Kyndle 9 19

HENDERSON, Ky. — Kyndle honored four outstanding companies in Henderson, McLean, Union and Webster counties with Industry of the Year honors at a luncheon today.

The 2017 Kyndle Industry of the Year in the respective counties were:

• Webster County — Independence Bank

• Henderson County — Hydro Aluminum

• McLean County — A&S Fabricating Co.

• Union County — Huff Technologies

Listed below are summaries of the award recipients:

Hydro Aluminum, located at the Henderson County Riverport, is an aluminum recycler. The company buys scrap aluminum and combines it with new, primary metal to produce cylinders of aluminum, called billet, that are used by customers that operate extrusion plants.

The Norway-based company came to Henderson County in 2001, repurposed a vacant industrial building, hired local workers and paired knowledge, innovation and environmental stewardship into a modern productive venture serving its customers with high quality materials and serving this community with quality jobs and community involvement.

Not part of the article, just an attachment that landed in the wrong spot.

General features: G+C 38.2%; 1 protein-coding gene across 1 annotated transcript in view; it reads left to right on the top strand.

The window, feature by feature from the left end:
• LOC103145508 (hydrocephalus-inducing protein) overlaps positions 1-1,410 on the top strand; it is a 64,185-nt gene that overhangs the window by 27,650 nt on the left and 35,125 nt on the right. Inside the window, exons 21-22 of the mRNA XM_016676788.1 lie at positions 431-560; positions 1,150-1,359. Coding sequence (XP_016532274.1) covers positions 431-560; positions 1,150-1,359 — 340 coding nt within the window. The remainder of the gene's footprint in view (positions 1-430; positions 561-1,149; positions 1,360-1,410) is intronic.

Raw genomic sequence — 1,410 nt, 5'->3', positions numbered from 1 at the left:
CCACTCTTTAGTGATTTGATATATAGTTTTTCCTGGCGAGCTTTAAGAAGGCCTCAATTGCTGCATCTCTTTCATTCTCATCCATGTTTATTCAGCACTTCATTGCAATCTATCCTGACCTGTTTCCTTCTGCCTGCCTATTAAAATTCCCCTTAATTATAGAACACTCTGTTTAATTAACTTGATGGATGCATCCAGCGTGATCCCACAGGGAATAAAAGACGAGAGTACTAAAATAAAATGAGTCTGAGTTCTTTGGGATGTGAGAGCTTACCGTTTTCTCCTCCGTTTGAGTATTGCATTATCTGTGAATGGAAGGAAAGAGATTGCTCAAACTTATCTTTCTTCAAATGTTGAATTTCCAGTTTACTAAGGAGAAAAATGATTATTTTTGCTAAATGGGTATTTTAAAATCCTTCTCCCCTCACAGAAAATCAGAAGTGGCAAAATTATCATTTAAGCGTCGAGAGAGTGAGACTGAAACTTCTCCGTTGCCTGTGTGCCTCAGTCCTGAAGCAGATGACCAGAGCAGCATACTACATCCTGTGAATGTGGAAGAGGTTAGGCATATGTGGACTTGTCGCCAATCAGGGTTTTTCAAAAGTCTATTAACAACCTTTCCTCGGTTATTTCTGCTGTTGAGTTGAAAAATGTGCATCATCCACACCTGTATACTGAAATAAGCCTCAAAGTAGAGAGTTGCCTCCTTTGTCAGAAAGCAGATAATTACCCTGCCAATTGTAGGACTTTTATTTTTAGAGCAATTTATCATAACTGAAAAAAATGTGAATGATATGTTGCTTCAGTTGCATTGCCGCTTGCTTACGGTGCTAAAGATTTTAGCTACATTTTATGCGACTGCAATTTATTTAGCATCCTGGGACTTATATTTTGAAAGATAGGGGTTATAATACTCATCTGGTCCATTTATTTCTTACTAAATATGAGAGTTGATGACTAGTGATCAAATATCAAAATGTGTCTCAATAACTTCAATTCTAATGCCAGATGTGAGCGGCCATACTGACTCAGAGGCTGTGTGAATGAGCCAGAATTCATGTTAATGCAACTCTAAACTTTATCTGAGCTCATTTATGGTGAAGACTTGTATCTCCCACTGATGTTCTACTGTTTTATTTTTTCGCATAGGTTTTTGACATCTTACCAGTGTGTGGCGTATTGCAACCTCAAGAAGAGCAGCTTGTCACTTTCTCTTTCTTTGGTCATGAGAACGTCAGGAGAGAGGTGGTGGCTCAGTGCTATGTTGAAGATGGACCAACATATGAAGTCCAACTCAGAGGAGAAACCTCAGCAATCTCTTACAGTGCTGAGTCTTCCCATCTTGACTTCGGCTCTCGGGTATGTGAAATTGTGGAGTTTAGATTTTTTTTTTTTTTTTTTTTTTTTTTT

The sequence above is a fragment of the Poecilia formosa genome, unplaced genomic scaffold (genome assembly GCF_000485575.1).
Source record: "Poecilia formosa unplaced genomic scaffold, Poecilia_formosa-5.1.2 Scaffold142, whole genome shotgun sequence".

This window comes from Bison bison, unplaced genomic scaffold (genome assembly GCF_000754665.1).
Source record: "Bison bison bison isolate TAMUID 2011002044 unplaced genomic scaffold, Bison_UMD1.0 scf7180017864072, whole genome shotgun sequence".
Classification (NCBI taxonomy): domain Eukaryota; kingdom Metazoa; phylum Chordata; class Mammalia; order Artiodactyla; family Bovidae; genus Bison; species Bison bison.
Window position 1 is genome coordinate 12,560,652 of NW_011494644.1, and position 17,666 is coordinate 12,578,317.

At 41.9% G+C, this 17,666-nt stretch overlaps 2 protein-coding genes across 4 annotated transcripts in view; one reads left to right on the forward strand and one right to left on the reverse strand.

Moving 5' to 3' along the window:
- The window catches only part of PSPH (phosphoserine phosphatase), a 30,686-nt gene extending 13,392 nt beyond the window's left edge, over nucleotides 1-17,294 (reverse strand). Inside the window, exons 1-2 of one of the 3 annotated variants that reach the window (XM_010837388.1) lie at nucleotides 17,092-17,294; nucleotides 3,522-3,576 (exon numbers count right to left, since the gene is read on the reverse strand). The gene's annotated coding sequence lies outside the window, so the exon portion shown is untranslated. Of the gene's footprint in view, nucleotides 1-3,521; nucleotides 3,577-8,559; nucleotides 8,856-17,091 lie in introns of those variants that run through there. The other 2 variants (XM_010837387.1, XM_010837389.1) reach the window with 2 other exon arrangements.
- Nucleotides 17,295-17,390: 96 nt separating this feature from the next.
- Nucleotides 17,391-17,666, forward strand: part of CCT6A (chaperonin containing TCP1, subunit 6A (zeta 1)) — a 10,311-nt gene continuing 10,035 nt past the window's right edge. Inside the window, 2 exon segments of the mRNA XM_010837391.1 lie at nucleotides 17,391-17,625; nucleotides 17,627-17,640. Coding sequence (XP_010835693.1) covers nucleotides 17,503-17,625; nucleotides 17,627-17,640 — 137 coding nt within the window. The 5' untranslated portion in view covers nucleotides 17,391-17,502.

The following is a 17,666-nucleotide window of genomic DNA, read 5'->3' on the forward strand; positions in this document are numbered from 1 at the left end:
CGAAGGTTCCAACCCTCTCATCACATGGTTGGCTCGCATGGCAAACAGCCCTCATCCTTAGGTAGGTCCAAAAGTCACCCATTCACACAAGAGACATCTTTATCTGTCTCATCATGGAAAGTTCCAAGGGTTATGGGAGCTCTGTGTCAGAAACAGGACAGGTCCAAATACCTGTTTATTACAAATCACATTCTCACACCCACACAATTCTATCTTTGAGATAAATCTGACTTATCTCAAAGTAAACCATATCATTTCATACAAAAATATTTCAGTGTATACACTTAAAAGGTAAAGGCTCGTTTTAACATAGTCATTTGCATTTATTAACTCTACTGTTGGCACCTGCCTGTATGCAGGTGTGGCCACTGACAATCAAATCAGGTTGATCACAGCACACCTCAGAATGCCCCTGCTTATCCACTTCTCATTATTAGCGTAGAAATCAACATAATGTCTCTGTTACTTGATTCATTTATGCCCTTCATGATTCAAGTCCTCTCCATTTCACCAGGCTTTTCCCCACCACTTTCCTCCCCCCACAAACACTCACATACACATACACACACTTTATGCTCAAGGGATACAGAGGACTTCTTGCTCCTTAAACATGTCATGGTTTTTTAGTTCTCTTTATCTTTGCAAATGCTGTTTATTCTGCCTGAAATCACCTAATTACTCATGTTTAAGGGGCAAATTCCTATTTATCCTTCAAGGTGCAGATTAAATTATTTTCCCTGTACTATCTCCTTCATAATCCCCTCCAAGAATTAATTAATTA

The Henderson plant produces more than 90,000 metric tons of metal per year and employs 54 people, with starting wages of $18 per hour plus benefits.

The plant was the first remelter in the U.S. to utilize state-of-the-art technology to yield primary-quality billet.

Hydro and Plant Manager Bill Painter have worked diligently over several years to improve the plant’s production capability while also providing a safer working environment for employees.

As an aluminum recycler, it re-purposes scrap material that otherwise could have ended up in a landfill. Recycling aluminum uses only a fraction of energy required to produce primary aluminum, which also benefits the environment.